Rolls Royce to unveil first pure electric Rolls-Royce Silent Shadow with months

BMW Group has submitted a trademark application for the Rolls-Royce Silent Shadow nameplate ahead of the British luxury car-maker’s unveiling of a pure-electric concept before the end of 2020.

BMW, which owns Rolls-Royce, filed the trademark application with the German patent office and it is understood to be the secret name of the upcoming pure-electric luxury limousine, SUV or luxury coupe or convertible that is currently in the works.

Rolls-Royce has already declared that it isn’t interested in plug-in hybrids and would make the jump straight to EVs, but only when the timing is right.

There is speculation that Rolls-Royce’s first battery-powered vehicle could take the shape of a glamorous coupe replacement for the current two-door Wraith coupe and Dawn convertible.

If so, expect the Rolls-Royce EV to mesh the largest 120kWh lithium-ion battery from the BMW iNext and the dual motor set-up from BMW M’s take on the upcoming i4 sports sedan.

This should provide the Rolls-Royce EV with plenty of power: at least 500kW and an epic torque figure of around 1000Nm.

Range anxiety shouldn’t be an issue, either. Expect the next-gen Wraith EV to cover at least 700km between top-ups.

As for its underpinnings, the new EV could be based on either a heavily modified version of the Phantom and Cullinan’s aluminium spaceframe structure or, more controversially, sit on BMW’s CLAR platform that’s developed for EVs.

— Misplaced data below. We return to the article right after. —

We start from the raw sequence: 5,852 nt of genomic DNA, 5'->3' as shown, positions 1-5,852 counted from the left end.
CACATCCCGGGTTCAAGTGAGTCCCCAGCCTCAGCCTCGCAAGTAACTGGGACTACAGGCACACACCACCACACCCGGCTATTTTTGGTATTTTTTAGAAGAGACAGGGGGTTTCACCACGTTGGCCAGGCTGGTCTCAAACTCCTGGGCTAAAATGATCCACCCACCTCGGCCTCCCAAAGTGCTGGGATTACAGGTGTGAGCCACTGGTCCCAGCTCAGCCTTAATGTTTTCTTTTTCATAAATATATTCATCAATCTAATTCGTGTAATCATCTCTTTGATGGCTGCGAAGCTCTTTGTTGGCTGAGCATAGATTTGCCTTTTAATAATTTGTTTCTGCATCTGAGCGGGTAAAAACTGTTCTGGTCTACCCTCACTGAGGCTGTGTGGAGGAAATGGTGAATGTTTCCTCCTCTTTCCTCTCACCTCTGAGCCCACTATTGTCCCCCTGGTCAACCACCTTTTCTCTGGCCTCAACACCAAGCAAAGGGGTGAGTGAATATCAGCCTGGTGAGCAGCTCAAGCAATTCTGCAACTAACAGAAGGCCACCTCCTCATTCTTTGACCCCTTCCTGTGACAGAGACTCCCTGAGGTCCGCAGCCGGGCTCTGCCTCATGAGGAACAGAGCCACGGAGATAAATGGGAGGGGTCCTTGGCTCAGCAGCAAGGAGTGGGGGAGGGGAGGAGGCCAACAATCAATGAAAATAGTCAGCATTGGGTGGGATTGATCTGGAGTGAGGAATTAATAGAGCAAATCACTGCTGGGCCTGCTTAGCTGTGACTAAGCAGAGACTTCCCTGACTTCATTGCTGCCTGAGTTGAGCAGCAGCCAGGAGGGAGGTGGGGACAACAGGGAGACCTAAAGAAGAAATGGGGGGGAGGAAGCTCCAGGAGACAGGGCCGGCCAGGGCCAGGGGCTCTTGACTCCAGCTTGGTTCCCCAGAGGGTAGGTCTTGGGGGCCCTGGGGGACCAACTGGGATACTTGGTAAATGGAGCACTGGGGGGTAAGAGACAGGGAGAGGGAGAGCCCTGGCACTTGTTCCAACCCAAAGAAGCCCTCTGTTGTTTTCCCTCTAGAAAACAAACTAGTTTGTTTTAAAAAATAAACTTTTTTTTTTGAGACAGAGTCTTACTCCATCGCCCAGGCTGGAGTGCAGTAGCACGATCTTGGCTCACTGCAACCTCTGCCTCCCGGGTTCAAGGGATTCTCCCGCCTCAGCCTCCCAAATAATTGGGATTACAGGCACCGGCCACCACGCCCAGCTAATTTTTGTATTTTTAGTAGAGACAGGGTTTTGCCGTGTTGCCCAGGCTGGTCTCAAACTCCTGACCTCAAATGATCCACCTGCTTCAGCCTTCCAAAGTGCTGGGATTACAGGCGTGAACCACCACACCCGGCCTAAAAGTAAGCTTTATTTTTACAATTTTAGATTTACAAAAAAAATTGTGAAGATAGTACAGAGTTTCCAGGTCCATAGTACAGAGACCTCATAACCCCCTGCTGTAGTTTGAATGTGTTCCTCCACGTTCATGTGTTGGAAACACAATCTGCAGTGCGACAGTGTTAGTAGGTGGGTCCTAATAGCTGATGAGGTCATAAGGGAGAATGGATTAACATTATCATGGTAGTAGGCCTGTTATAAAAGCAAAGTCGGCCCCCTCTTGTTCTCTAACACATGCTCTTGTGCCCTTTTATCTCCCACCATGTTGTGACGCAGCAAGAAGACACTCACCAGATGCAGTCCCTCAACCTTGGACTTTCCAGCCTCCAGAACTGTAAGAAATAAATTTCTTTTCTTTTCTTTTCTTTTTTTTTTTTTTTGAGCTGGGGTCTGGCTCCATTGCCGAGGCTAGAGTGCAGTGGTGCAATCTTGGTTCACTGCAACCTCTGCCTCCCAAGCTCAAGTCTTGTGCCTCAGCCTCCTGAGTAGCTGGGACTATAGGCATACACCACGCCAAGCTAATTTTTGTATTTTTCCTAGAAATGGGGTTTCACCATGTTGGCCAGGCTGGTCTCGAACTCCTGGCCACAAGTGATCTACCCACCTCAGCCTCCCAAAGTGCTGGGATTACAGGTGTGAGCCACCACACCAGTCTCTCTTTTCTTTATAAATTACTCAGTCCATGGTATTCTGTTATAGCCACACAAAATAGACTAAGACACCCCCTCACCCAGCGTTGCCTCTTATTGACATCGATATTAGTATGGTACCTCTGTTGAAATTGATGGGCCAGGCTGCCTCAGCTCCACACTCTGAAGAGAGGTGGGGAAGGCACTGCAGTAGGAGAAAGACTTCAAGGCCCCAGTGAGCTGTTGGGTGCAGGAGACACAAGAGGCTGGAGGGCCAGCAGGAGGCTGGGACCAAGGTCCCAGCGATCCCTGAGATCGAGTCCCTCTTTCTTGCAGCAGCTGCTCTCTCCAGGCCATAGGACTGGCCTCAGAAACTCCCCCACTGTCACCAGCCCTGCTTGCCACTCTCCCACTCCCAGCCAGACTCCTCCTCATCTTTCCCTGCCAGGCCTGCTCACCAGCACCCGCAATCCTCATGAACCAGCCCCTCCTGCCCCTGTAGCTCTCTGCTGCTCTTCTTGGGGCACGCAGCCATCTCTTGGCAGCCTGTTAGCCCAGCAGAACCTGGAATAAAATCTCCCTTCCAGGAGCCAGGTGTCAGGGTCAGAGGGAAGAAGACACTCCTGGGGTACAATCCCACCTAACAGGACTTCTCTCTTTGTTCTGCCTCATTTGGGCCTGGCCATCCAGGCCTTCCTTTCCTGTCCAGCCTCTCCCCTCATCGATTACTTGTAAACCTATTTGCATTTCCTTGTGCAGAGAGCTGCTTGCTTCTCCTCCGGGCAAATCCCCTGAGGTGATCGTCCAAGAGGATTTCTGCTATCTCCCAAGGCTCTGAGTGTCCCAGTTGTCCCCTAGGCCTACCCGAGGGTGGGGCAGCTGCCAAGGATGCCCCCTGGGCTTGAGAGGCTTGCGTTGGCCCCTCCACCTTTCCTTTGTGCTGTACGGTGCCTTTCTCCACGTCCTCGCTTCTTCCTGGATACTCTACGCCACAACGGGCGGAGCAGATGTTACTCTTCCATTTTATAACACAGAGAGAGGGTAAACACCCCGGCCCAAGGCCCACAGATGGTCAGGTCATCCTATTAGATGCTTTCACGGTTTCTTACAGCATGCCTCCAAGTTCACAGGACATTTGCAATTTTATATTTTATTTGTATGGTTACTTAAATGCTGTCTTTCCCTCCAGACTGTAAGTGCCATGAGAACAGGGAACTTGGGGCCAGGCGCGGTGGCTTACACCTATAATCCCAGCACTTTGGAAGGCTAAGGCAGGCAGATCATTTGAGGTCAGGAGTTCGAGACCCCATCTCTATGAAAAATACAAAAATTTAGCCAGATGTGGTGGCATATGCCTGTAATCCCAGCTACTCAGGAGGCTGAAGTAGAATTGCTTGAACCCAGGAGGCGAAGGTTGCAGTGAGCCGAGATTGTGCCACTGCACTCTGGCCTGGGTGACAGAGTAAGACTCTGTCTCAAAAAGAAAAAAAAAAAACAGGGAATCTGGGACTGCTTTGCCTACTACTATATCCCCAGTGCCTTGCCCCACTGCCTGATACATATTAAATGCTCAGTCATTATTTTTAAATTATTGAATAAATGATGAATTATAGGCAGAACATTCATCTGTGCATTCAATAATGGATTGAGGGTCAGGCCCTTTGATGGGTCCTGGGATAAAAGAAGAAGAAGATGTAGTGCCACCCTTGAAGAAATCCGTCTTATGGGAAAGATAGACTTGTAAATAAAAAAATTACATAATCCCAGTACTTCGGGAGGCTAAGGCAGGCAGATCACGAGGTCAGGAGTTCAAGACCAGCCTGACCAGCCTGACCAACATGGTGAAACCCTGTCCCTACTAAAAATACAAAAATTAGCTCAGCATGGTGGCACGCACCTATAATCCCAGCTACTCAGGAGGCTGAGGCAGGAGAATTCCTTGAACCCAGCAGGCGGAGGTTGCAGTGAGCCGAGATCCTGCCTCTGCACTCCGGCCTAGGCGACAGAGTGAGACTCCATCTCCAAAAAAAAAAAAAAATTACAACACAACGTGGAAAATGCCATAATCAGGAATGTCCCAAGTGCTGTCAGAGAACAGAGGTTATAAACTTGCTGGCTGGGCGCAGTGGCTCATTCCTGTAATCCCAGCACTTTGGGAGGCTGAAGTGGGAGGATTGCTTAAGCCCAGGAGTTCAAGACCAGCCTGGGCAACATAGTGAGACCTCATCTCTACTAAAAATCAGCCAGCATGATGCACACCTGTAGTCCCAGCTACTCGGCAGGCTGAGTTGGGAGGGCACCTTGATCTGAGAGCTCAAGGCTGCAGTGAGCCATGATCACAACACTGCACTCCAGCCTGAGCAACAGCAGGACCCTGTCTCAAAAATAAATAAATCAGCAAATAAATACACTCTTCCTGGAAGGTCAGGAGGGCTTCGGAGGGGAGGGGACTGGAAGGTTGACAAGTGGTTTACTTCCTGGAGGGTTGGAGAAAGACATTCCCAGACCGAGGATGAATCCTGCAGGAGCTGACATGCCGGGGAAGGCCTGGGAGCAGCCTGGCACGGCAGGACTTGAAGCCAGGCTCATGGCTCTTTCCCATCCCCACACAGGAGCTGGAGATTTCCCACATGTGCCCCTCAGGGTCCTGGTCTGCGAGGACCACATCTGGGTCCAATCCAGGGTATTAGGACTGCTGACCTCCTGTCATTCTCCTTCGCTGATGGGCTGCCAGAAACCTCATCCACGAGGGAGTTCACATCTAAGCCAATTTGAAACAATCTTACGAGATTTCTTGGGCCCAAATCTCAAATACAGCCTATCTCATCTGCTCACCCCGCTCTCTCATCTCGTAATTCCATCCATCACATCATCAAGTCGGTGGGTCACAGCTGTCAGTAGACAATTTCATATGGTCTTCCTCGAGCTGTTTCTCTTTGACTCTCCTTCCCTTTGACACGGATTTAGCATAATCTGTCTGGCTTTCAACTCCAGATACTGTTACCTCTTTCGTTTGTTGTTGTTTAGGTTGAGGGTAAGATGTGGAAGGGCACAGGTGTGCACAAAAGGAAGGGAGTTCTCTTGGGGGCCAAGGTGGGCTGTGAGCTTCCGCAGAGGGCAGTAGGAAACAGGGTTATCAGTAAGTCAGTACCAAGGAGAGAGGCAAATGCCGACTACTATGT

If it’s the latter, Rolls-Royce will attract plenty of BMW-in-drag comments.

Whatever the case, we won’t have to wait long to find out as Rolls-Royce has confirmed it will release a new concept, tipped to preview its first production EV, before the end of 2020.

The new concept will pick up where the 2011 Geneva motor show 102EX Concept left off.

Created to offer owners a 200km range, the battery-powered Phantom pumped out 300kW and 800Nm which was only enough for an 8.0-second 0-100km/h sprint and a disappointing 160km/h top speed.

The project was eventually abandoned over the poor range and the fears its billionaire clientele would object to manhandling the bulky charging cables to plug it in at the end of every drive.

Focusing Rolls-Royce’s decision to plough on and develop zero-emissions pure-electric vehicles is the upcoming ban on petrol- and diesel-powered vehicles from 20 major cities around the globe and the fact that markets like the UK have declared they will forbid the sale of all combustion-engined vehicles as soon as 2030.